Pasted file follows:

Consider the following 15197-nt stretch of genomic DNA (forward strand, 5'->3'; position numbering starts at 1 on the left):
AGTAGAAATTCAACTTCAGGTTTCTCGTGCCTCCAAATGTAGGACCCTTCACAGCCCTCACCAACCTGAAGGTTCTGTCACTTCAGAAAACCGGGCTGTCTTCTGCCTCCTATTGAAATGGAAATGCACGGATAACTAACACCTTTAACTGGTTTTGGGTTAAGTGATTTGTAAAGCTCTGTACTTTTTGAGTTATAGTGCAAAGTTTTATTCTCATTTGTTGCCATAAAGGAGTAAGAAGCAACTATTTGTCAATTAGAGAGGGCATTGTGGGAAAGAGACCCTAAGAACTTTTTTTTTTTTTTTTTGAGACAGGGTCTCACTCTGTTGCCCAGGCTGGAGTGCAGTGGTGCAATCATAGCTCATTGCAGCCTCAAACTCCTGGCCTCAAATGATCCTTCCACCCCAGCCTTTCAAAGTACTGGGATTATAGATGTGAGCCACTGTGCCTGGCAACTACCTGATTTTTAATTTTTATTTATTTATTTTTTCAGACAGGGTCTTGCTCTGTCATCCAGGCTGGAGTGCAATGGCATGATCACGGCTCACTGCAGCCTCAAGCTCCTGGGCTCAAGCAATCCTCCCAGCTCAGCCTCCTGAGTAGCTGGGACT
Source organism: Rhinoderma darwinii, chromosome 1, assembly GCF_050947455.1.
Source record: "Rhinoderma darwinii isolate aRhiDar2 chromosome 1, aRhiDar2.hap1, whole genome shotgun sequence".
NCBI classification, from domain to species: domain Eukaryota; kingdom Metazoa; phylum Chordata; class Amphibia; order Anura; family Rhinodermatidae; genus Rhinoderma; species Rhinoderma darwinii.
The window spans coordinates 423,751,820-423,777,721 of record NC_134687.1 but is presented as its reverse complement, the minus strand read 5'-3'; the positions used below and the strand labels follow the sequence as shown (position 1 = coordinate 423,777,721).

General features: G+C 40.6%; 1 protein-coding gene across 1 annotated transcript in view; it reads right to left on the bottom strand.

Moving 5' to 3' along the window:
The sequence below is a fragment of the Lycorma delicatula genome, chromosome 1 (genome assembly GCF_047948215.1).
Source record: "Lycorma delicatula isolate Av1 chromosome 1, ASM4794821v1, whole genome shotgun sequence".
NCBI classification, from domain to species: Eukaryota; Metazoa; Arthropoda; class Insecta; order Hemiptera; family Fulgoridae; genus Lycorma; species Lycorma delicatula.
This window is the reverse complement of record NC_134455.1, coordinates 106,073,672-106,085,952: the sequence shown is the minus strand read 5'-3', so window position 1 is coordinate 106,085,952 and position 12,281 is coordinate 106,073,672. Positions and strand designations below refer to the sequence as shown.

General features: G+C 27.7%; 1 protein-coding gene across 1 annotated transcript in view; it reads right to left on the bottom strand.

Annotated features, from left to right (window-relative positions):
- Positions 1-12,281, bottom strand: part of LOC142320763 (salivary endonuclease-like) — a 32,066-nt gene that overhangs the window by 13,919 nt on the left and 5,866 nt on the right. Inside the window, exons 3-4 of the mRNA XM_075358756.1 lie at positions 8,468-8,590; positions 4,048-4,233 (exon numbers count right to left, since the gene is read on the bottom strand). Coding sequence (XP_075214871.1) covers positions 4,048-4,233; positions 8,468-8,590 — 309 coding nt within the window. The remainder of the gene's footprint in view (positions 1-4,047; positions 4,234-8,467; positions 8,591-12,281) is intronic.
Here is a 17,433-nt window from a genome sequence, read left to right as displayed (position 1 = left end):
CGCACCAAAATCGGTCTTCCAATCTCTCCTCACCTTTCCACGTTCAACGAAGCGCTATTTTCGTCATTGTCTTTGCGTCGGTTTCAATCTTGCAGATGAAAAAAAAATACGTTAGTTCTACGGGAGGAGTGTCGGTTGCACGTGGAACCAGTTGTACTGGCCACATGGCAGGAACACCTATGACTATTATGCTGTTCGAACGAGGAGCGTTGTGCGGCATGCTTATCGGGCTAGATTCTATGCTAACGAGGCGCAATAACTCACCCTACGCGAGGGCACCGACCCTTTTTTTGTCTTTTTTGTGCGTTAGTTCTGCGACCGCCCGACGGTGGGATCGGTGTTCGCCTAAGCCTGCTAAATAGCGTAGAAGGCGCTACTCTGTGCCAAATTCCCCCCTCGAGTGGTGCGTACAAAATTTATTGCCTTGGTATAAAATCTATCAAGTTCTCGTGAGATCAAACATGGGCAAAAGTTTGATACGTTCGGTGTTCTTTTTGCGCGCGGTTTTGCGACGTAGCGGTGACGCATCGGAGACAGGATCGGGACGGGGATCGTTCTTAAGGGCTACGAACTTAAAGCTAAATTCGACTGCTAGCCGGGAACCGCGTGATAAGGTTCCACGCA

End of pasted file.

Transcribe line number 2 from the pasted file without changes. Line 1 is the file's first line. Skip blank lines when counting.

AGTAGAAATTCAACTTCAGGTTTCTCGTGCCTCCAAATGTAGGACCCTTCACAGCCCTCACCAACCTGAAGGTTCTGTCACTTCAGAAAACCGGGCTGTCTTCTGCCTCCTATTGAAATGGAAATGCACGGATAACTAACACCTTTAACTGGTTTTGGGTTAAGTGATTTGTAAAGCTCTGTACTTTTTGAGTTATAGTGCAAAGTTTTATTCTCATTTGTTGCCATAAAGGAGTAAGAAGCAACTATTTGTCAATTAGAGAGGGCATTGTGGGAAAGAGACCCTAAGAACTTTTTTTTTTTTTTTTTGAGACAGGGTCTCACTCTGTTGCCCAGGCTGGAGTGCAGTGGTGCAATCATAGCTCATTGCAGCCTCAAACTCCTGGCCTCAAATGATCCTTCCACCCCAGCCTTTCAAAGTACTGGGATTATAGATGTGAGCCACTGTGCCTGGCAACTACCTGATTTTTAATTTTTATTTATTTATTTTTTCAGACAGGGTCTTGCTCTGTCATCCAGGCTGGAGTGCAATGGCATGATCACGGCTCACTGCAGCCTCAAGCTCCTGGGCTCAAGCAATCCTCCCAGCTCAGCCTCCTGAGTAGCTGGGACT